Many American elderly citizens rely on Medicare for their healthcare coverage. Vision care becomes more and more important as we age; therefore, it is important to have a thorough knowledge of what vision care services are and are not covered by Medicare. Unfortunately, the details of Medicare vision coverage can be difficult for many to understand. What vision benefits does Medicare allow? Here is a simple breakdown:
Routine eye examinations. A routine eye exam is basically a yearly screening. Some eye care professionals recommend routine eye exams once every year, especially for elderly patients. Other reasons for a routine eye screening may be if the patient needs new contacts or glasses. Unfortunately, Medicare does not cover routine eye examinations. Therefore, if you present to an eye doctor for a vision check or “just to see” if anything is wrong, you can be sure that Medicare won’t cover the expense.
Medically necessary eye examinations. Medicare does cover eye exams that are deemed as medically necessary. There are many medical reasons that may necessitate a visit to the eye doctor, including glaucoma (or diabetes, which can lead to glaucoma), advancing cataracts, previous eye surgery, or trauma. However, medical reasons don’t include things like needing new glasses or contacts. It may be that your primary care physician must refer you to an eye doctor for a medical reason in order for Medicare to pay for the exam; it is a good idea to check with a Medicare representative first before going in to the doctor. However, Medicare will cover eye examinations for preexisting medical conditions that are already proven (such as chronic dry eye syndrome and blepharitis, for example).
Vision correction. You may wonder if, under any circumstances, your Medicare coverage might include vision correction (eye glasses and/or contact lenses, for example). The answer is that, yes, Medicare will cover new eye glasses – but only once in a lifetime, directly following (and as necessitated by) cataract surgery.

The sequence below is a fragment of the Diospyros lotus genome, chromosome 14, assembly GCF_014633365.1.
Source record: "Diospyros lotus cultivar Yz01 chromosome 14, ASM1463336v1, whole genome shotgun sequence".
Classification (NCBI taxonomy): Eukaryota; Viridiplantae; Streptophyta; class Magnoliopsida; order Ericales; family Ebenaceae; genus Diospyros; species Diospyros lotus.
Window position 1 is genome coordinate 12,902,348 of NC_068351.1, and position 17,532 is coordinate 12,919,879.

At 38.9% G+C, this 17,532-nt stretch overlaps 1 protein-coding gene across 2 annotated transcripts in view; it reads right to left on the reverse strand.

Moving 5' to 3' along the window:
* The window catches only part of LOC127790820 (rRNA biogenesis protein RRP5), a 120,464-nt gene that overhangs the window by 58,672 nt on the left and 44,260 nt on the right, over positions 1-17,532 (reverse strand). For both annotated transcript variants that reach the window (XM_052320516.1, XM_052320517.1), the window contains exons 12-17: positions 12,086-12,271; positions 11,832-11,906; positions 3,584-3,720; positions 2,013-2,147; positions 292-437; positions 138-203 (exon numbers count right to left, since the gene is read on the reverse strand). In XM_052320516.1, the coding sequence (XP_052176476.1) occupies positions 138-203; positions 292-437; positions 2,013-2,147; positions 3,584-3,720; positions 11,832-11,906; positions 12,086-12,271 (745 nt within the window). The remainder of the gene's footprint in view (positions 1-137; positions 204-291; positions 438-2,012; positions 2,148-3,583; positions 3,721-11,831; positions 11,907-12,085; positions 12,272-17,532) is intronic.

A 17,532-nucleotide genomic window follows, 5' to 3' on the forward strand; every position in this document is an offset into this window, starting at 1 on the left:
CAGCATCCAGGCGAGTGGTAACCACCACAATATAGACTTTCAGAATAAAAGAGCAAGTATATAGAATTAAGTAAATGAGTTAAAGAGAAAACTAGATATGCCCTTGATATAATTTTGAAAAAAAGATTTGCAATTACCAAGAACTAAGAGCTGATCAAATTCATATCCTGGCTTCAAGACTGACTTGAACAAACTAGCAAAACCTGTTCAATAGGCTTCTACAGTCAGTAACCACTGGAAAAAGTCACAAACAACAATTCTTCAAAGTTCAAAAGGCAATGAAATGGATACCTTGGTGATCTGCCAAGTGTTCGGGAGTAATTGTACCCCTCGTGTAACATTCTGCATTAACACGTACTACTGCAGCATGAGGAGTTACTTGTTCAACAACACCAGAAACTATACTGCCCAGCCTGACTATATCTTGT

Where to find more information. If you have any specific questions about your vision coverage, then you can explore the Medicare website (Medicare.gov) to find answers to many commonly asked questions. If you cannot find what you are looking for on the website, or simple prefer to speak to a person, you can also call the 1-800 number found on the Medicare website to speak with a live Medicare representative.
As you can see, Medicare vision benefits are very limited. If you require extended vision care (for regular eyeglass and contact exams, for example), then you should explore your supplemental insurance options to find coverage that will meet all of your needs.
About the Author: Annita Lahue is currently covered under Medicare and pays for her eye care out of pocket. She tries to see discount vision specialists and purchases her eyeglasses online at discounted rates.